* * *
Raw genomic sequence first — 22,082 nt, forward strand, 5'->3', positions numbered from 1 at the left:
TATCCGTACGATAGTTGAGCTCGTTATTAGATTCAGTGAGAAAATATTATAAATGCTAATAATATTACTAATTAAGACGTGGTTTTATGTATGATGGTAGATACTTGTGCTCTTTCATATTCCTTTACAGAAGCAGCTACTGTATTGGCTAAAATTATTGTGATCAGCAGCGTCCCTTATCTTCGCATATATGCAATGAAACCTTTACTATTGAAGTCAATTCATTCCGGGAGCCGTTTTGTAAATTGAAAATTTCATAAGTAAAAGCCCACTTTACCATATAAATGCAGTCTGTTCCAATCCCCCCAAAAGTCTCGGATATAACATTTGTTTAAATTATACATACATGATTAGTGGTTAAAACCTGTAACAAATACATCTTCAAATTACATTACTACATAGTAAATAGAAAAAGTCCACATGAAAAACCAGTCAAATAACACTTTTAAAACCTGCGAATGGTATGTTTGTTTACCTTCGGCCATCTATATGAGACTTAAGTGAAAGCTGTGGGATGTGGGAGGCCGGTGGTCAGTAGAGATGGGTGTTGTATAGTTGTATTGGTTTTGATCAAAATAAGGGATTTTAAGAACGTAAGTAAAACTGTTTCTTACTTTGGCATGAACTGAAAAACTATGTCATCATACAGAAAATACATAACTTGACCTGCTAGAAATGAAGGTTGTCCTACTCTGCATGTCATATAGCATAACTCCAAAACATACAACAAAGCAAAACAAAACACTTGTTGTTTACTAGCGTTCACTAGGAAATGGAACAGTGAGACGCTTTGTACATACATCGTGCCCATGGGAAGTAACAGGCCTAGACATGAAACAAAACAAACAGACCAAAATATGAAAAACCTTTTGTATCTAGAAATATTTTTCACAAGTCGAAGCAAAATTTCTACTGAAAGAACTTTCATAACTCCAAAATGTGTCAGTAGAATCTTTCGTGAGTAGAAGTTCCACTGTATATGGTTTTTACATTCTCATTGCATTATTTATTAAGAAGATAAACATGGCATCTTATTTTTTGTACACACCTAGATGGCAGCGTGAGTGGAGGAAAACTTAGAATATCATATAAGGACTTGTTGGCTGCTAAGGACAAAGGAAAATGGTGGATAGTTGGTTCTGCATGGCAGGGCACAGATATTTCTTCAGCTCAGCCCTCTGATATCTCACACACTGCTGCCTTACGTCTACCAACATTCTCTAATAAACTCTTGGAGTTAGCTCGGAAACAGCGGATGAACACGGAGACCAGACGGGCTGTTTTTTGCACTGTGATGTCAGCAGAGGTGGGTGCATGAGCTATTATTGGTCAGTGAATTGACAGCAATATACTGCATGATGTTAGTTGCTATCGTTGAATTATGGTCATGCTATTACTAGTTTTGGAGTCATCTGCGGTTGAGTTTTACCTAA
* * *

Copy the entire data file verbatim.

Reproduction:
Raw genomic sequence first — 22,082 nt, forward strand, 5'->3', positions numbered from 1 at the left:
TATCCGTACGATAGTTGAGCTCGTTATTAGATTCAGTGAGAAAATATTATAAATGCTAATAATATTACTAATTAAGACGTGGTTTTATGTATGATGGTAGATACTTGTGCTCTTTCATATTCCTTTACAGAAGCAGCTACTGTATTGGCTAAAATTATTGTGATCAGCAGCGTCCCTTATCTTCGCATATATGCAATGAAACCTTTACTATTGAAGTCAATTCATTCCGGGAGCCGTTTTGTAAATTGAAAATTTCATAAGTAAAAGCCCACTTTACCATATAAATGCAGTCTGTTCCAATCCCCCCAAAAGTCTCGGATATAACATTTGTTTAAATTATACATACATGATTAGTGGTTAAAACCTGTAACAAATACATCTTCAAATTACATTACTACATAGTAAATAGAAAAAGTCCACATGAAAAACCAGTCAAATAACACTTTTAAAACCTGCGAATGGTATGTTTGTTTACCTTCGGCCATCTATATGAGACTTAAGTGAAAGCTGTGGGATGTGGGAGGCCGGTGGTCAGTAGAGATGGGTGTTGTATAGTTGTATTGGTTTTGATCAAAATAAGGGATTTTAAGAACGTAAGTAAAACTGTTTCTTACTTTGGCATGAACTGAAAAACTATGTCATCATACAGAAAATACATAACTTGACCTGCTAGAAATGAAGGTTGTCCTACTCTGCATGTCATATAGCATAACTCCAAAACATACAACAAAGCAAAACAAAACACTTGTTGTTTACTAGCGTTCACTAGGAAATGGAACAGTGAGACGCTTTGTACATACATCGTGCCCATGGGAAGTAACAGGCCTAGACATGAAACAAAACAAACAGACCAAAATATGAAAAACCTTTTGTATCTAGAAATATTTTTCACAAGTCGAAGCAAAATTTCTACTGAAAGAACTTTCATAACTCCAAAATGTGTCAGTAGAATCTTTCGTGAGTAGAAGTTCCACTGTATATGGTTTTTACATTCTCATTGCATTATTTATTAAGAAGATAAACATGGCATCTTATTTTTTGTACACACCTAGATGGCAGCGTGAGTGGAGGAAAACTTAGAATATCATATAAGGACTTGTTGGCTGCTAAGGACAAAGGAAAATGGTGGATAGTTGGTTCTGCATGGCAGGGCACAGATATTTCTTCAGCTCAGCCCTCTGATATCTCACACACTGCTGCCTTACGTCTACCAACATTCTCTAATAAACTCTTGGAGTTAGCTCGGAAACAGCGGATGAACACGGAGACCAGACGGGCTGTTTTTTGCACTGTGATGTCAGCAGAGGTGGGTGCATGAGCTATTATTGGTCAGTGAATTGACAGCAATATACTGCATGATGTTAGTTGCTATCGTTGAATTATGGTCATGCTATTACTAGTTTTGGAGTCATCTGCGGTTGAGTTTTACCTAA